• geran says:

      “No I figure they are ignorant and brainwashed by the MSM and too lazy to actually THINK for themselves.”
      The kool-aid leads to fanaticism, which leads to “cluelessness”, which leads to more kool-aid.

  10. jdseanjd says:

    Cops are being trained in paranoid military fashion to see the civilian populace as the enemy.
    PCR has run a number of recent articles on police.
    His article : Cops run wild… contains the staggering claim that during the period of the Iraq war, cops killed more innocent US civilians than troops were lost.

    The Ferguson killing is being hyped because the eugenicist US Govt want to provoke the blacks to riots. They want any excuse to declare martial law, & lock down the country into one big concentration camp. Look into FEMA camps.

  11. In the Philippines all police officers are enjoined from shooting unless fired upon first. Violators are subject to swift termination and prosecution.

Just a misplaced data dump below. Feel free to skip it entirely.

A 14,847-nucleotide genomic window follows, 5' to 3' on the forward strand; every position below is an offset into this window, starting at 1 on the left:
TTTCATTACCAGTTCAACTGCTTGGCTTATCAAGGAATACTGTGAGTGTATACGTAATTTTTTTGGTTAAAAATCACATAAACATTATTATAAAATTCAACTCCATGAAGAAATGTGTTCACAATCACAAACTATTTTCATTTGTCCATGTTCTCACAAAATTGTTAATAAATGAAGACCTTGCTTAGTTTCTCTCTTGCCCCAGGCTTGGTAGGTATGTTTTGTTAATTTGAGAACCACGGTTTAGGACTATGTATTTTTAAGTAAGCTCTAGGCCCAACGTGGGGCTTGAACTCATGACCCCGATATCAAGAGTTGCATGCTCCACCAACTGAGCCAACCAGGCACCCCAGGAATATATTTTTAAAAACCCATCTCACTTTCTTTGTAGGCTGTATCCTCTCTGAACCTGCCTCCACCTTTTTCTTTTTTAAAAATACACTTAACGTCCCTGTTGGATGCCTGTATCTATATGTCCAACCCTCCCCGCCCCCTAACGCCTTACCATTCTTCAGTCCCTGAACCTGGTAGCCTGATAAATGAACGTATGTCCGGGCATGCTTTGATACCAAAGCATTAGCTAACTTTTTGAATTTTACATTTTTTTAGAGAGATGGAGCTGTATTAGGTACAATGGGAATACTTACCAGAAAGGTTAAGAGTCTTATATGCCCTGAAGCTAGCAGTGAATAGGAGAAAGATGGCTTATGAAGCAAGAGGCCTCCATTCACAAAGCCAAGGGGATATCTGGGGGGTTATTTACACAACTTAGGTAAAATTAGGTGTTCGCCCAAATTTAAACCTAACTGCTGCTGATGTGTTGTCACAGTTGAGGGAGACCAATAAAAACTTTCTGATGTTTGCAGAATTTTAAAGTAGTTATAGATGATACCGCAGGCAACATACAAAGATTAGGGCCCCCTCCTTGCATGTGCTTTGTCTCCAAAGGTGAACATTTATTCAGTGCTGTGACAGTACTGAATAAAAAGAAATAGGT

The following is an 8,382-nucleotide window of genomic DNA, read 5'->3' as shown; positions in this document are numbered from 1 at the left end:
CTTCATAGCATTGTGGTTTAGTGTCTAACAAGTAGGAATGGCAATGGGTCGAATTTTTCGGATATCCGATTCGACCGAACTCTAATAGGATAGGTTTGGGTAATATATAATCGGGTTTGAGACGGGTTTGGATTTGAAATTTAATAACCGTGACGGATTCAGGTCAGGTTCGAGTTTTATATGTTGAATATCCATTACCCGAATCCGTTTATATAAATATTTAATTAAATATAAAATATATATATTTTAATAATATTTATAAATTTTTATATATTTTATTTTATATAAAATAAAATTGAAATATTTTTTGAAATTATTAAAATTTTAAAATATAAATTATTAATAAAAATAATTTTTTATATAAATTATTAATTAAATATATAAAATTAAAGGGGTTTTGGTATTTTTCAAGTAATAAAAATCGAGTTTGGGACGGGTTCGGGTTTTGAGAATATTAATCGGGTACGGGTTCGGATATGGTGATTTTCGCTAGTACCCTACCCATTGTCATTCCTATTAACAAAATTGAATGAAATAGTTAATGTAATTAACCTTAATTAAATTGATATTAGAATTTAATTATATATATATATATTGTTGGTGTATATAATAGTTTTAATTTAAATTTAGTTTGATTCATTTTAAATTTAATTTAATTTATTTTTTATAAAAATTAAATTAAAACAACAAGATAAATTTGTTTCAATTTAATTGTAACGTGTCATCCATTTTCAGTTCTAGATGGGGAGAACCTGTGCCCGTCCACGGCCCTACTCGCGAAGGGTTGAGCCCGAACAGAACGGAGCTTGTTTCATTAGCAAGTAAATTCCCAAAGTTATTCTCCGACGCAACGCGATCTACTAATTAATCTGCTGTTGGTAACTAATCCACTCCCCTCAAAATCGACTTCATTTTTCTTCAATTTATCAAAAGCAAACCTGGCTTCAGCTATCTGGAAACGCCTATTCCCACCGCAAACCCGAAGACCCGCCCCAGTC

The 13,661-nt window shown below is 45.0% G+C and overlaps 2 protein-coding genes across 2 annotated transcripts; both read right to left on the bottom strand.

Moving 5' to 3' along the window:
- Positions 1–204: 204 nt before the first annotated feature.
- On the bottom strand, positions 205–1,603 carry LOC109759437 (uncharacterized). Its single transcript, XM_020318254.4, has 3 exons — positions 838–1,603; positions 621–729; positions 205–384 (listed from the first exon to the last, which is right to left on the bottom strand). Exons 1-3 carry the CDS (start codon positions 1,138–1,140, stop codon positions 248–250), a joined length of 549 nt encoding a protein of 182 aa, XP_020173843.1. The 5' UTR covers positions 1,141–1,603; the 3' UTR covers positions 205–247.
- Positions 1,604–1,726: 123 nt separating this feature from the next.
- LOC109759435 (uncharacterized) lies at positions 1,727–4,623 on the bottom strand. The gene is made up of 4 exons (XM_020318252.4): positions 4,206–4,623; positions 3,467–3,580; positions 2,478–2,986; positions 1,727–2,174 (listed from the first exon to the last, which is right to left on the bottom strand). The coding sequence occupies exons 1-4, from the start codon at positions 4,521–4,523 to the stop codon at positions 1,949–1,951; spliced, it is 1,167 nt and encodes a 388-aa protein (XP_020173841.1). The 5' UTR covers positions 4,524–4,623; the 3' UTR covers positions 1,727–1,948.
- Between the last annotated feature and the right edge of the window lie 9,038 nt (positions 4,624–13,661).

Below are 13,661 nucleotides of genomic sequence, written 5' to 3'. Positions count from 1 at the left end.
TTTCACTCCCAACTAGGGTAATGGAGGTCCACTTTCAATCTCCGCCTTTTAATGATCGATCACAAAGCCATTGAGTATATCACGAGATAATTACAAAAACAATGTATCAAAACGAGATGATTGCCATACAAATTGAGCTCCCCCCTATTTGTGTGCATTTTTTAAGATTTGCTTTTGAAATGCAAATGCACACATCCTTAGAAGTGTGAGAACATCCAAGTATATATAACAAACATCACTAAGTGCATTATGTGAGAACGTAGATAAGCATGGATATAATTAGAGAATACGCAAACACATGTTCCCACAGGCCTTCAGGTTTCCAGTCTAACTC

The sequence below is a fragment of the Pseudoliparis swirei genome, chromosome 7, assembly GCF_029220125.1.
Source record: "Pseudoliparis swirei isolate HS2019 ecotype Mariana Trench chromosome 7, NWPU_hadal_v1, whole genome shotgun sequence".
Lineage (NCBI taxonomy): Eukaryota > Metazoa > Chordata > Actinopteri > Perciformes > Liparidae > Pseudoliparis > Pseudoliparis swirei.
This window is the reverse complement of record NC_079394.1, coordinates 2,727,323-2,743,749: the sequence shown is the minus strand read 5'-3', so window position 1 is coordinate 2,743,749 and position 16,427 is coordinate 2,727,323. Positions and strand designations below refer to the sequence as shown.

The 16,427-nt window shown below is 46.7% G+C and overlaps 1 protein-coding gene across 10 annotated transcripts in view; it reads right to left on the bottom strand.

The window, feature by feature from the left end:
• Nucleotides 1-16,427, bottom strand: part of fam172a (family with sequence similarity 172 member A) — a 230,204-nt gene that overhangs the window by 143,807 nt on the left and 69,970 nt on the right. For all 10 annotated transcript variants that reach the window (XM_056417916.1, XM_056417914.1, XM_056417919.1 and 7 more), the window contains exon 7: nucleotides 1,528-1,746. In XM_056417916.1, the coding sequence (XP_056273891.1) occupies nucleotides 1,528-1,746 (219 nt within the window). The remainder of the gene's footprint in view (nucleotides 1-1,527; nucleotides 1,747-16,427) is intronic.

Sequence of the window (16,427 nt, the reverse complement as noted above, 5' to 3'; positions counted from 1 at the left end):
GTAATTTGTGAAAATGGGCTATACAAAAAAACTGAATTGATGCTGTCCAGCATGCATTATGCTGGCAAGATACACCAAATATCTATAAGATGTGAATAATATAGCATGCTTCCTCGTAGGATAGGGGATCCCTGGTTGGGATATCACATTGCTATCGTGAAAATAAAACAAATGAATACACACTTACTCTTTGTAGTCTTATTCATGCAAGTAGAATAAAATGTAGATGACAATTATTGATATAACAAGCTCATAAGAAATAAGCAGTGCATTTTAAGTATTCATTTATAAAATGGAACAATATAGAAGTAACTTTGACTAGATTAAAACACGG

• Gail Combs says:

      Thanks for those Paul Roberts articles. This is what I was trying to tell Geran on the other thread.

      The police are NOT your friend and the occupation is no longer dangerous except to innocent civilians.

      Also I am very glad to see he clarified his position on Jews. That position had my husband dismissing him as a bit of a crackpot. Now I have a new article to shove in his face.

      Actually it is GOVERNMENT both here and in Israel that is the problem if you think about it.

      • jdseanjd says:

        You’re welcome, Gail.
        PCR is illuminating the lies being spewed re Ukraine also.
        & you’ve got it in one re Govts are the problem.
        They now represent special interests, not the populace, & can no longer be termed democratic.